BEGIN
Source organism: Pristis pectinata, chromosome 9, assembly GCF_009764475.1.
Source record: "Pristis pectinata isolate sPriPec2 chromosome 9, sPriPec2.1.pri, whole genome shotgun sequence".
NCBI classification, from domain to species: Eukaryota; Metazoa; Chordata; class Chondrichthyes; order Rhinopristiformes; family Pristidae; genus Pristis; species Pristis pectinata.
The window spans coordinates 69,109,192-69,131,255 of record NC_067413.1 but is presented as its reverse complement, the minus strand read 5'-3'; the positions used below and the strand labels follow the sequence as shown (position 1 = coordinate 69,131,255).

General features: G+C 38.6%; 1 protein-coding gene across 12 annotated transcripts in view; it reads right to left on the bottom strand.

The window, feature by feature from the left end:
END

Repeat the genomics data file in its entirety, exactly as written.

Source organism: Pristis pectinata, chromosome 9, assembly GCF_009764475.1.
Source record: "Pristis pectinata isolate sPriPec2 chromosome 9, sPriPec2.1.pri, whole genome shotgun sequence".
NCBI classification, from domain to species: Eukaryota; Metazoa; Chordata; class Chondrichthyes; order Rhinopristiformes; family Pristidae; genus Pristis; species Pristis pectinata.
The window spans coordinates 69,109,192-69,131,255 of record NC_067413.1 but is presented as its reverse complement, the minus strand read 5'-3'; the positions used below and the strand labels follow the sequence as shown (position 1 = coordinate 69,131,255).

General features: G+C 38.6%; 1 protein-coding gene across 12 annotated transcripts in view; it reads right to left on the bottom strand.

The window, feature by feature from the left end: